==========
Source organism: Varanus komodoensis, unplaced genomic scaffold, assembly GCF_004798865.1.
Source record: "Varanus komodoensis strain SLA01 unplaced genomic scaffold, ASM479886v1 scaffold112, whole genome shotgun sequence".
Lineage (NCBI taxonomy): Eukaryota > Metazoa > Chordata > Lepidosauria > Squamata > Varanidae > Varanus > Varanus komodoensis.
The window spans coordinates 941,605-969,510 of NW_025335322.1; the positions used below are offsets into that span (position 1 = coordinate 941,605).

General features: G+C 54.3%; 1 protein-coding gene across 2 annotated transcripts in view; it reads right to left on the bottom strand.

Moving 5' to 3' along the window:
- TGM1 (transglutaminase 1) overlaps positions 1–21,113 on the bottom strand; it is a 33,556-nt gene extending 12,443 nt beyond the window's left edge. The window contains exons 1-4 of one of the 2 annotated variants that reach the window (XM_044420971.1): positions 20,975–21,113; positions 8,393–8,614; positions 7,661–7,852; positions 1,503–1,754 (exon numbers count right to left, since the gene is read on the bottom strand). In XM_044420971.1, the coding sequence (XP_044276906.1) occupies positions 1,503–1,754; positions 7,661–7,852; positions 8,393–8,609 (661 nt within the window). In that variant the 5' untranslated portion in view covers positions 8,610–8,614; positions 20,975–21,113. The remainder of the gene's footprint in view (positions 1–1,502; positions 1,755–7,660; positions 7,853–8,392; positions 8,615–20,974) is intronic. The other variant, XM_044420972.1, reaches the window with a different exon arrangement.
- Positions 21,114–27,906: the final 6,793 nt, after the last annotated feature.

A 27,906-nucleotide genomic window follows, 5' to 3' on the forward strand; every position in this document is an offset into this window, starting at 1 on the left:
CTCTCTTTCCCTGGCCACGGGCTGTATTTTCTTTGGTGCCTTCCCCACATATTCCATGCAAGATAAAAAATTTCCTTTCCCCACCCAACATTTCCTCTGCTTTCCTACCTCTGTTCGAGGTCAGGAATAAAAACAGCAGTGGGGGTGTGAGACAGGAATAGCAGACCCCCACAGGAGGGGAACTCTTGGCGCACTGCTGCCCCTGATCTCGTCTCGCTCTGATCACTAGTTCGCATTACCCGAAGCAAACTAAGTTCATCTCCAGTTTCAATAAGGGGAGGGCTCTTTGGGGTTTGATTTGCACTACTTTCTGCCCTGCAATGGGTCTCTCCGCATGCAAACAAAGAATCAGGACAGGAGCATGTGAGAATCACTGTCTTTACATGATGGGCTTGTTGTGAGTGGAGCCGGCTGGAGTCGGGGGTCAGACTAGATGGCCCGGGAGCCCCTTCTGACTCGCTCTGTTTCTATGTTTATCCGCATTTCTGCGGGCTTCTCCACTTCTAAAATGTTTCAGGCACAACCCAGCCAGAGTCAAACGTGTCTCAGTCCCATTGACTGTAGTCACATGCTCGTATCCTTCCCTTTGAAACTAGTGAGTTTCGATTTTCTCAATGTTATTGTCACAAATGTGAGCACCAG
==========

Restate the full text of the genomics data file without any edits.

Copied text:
Source organism: Varanus komodoensis, unplaced genomic scaffold, assembly GCF_004798865.1.
Source record: "Varanus komodoensis strain SLA01 unplaced genomic scaffold, ASM479886v1 scaffold112, whole genome shotgun sequence".
Lineage (NCBI taxonomy): Eukaryota > Metazoa > Chordata > Lepidosauria > Squamata > Varanidae > Varanus > Varanus komodoensis.
The window spans coordinates 941,605-969,510 of NW_025335322.1; the positions used below are offsets into that span (position 1 = coordinate 941,605).

General features: G+C 54.3%; 1 protein-coding gene across 2 annotated transcripts in view; it reads right to left on the bottom strand.

Moving 5' to 3' along the window:
- TGM1 (transglutaminase 1) overlaps positions 1–21,113 on the bottom strand; it is a 33,556-nt gene extending 12,443 nt beyond the window's left edge. The window contains exons 1-4 of one of the 2 annotated variants that reach the window (XM_044420971.1): positions 20,975–21,113; positions 8,393–8,614; positions 7,661–7,852; positions 1,503–1,754 (exon numbers count right to left, since the gene is read on the bottom strand). In XM_044420971.1, the coding sequence (XP_044276906.1) occupies positions 1,503–1,754; positions 7,661–7,852; positions 8,393–8,609 (661 nt within the window). In that variant the 5' untranslated portion in view covers positions 8,610–8,614; positions 20,975–21,113. The remainder of the gene's footprint in view (positions 1–1,502; positions 1,755–7,660; positions 7,853–8,392; positions 8,615–20,974) is intronic. The other variant, XM_044420972.1, reaches the window with a different exon arrangement.
- Positions 21,114–27,906: the final 6,793 nt, after the last annotated feature.

A 27,906-nucleotide genomic window follows, 5' to 3' on the forward strand; every position in this document is an offset into this window, starting at 1 on the left:
CTCTCTTTCCCTGGCCACGGGCTGTATTTTCTTTGGTGCCTTCCCCACATATTCCATGCAAGATAAAAAATTTCCTTTCCCCACCCAACATTTCCTCTGCTTTCCTACCTCTGTTCGAGGTCAGGAATAAAAACAGCAGTGGGGGTGTGAGACAGGAATAGCAGACCCCCACAGGAGGGGAACTCTTGGCGCACTGCTGCCCCTGATCTCGTCTCGCTCTGATCACTAGTTCGCATTACCCGAAGCAAACTAAGTTCATCTCCAGTTTCAATAAGGGGAGGGCTCTTTGGGGTTTGATTTGCACTACTTTCTGCCCTGCAATGGGTCTCTCCGCATGCAAACAAAGAATCAGGACAGGAGCATGTGAGAATCACTGTCTTTACATGATGGGCTTGTTGTGAGTGGAGCCGGCTGGAGTCGGGGGTCAGACTAGATGGCCCGGGAGCCCCTTCTGACTCGCTCTGTTTCTATGTTTATCCGCATTTCTGCGGGCTTCTCCACTTCTAAAATGTTTCAGGCACAACCCAGCCAGAGTCAAACGTGTCTCAGTCCCATTGACTGTAGTCACATGCTCGTATCCTTCCCTTTGAAACTAGTGAGTTTCGATTTTCTCAATGTTATTGTCACAAATGTGAGCACCAG